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Venu Govindaraju named Fellow of the National Academy of Inventors

Venu Govindaraju (center, sitting down) with at the University at Buffalo.

Release Date: December 15, 2015

Venu Govindaraju
The peer-nominated honor is given to academic researchers who have created or facilitated outstanding inventions that have made a tangible impact on quality of life, economic development, and the welfare of society.

BUFFALO, N.Y. – Venu Govindaraju, a globally recognized expert in machine learning and pattern recognition, has been named a Fellow of the National Academy of Inventors (NAI).

The peer-nominated honor is given to academic researchers who have created or facilitated outstanding inventions that have made a tangible impact on quality of life, economic development, and the welfare of society.

The 168 named today bring the total number of NAI Fellows to 582, representing more than 190 research universities and governmental and non-profit research institutions. They will be inducted on April 15, 2016 at the fifth annual conference of the National Academy of Inventors at the U.S. Patent and Trademark Office in Virginia.

Govindaraju is UB’s interim vice president for research and economic development, and a SUNY Distinguished Professor of Computer Science and Engineering.

He has designed several algorithms for cursive handwriting recognition suitable for real-time applications. His work in multilingual recognition systems ranges from the development of Devanagari optical character recognition (OCR) resources under the National Science Foundation’s Digital Libraries initiative, to innovative recognition strategies for Arabic OCR for the U.S. Department of Defense. He was among the first to explore human-like handwriting for designing CAPTCHAs (the computer test that requires users to type letters of a distorted image in a box to access content) to exploit the differential in handwriting reading proficiency between humans and machines.

He and colleagues at UB also helped create a handwriting recognition program that was essential to the first, field-deployable, real-time system for reading handwritten addresses on pieces of mail. The system saved the U.S. Postal Service hundreds of millions of dollars annually.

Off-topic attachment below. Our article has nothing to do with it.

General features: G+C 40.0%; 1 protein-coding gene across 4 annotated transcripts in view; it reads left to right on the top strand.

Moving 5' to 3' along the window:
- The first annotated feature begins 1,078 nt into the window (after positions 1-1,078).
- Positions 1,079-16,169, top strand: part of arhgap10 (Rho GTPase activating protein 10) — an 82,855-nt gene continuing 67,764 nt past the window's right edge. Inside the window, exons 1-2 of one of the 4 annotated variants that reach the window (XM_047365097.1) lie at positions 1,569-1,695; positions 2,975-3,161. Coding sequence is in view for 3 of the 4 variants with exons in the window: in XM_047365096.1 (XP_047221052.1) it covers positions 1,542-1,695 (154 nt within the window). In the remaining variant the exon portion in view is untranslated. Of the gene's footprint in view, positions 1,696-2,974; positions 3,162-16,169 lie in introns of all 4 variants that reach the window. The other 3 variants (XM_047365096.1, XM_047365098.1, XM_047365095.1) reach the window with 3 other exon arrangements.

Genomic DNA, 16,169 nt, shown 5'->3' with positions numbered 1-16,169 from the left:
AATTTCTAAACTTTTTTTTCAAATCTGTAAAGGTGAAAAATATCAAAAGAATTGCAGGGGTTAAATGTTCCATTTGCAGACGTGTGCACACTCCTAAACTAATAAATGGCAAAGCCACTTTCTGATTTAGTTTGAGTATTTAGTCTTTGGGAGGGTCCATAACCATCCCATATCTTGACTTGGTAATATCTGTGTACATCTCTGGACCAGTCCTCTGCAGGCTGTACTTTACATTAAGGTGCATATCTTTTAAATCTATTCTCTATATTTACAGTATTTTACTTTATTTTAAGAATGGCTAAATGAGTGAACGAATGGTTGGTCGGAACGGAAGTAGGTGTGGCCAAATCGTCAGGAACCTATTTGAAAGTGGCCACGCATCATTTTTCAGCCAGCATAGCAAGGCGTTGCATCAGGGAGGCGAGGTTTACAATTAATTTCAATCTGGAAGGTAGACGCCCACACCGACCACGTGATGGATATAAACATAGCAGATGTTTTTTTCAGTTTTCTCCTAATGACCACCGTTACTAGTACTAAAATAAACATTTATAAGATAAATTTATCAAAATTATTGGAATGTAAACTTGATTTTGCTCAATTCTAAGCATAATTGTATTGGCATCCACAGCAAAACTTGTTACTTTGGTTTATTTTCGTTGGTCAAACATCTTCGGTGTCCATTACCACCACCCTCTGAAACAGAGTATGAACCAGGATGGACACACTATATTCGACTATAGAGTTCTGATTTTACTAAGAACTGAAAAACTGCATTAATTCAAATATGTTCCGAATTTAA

In biometrics, he has developed new techniques to address problems in the recognition of fingerprints, faces, facial expressions and multi-biometric fusion. He is the founding director of UB’s Center for Unified Biometrics and Sensors (CUBS) and has spearheaded the establishment of a National Science Foundation Center for Identification Technology Research (CITeR) at UB.

Govindaraju has co-authored about 400 scientific papers, published five edited books and mentored 30 UB PhD students. He is currently advising eight UB doctoral candidates.

Among the honors he has received are the Distinguished Alumnus Award from the Indian Institute of Technology (IIT) in 2014, Institute of Electrical and Electronic Engineers (IEEE) Technical Achievement Award in 2010 and the MIT Global Indus Technovator Award in 2004. He is a fellow of prestigious societies such as AAAS (American Association for the Advancement of Science), the IAPR (International Association of Pattern Recognition), and the SPIE (International Society of Optics and Photonics).

Govindaraju belongs to a select group of computer scientists who have been named fellows of both the Association for Computing Machinery (ACM) and the IEEE.

Govindaraju is a graduate of the Indian Institute of Technology in Kharagpur, India. He has received master’s and doctoral degrees in computer science from UB.

About the National Academy of Inventors®: It is a 501(c)(3) non-profit member organization comprised of U.S. and international universities, and governmental and non-profit research institutions, with over 3,000 individual inventor members and Fellows spanning more than 200 institutions, and growing rapidly. It was founded in 2010 to recognize and encourage inventors with patents issued from the U.S. Patent and Trademark Office, enhance the visibility of academic technology and innovation, encourage the disclosure of intellectual property, educate and mentor innovative students, and translate the inventions of its members to benefit society. The NAI edits the multidisciplinary journal, Technology and Innovation, published by Cognizant Communication Corporation (NY).

Media Contact Information

Cory Nealon
News Content Manager
Engineering, Computer Science, Economic Development
Tel: 716-645-4614
cmnealon@buffalo.edu
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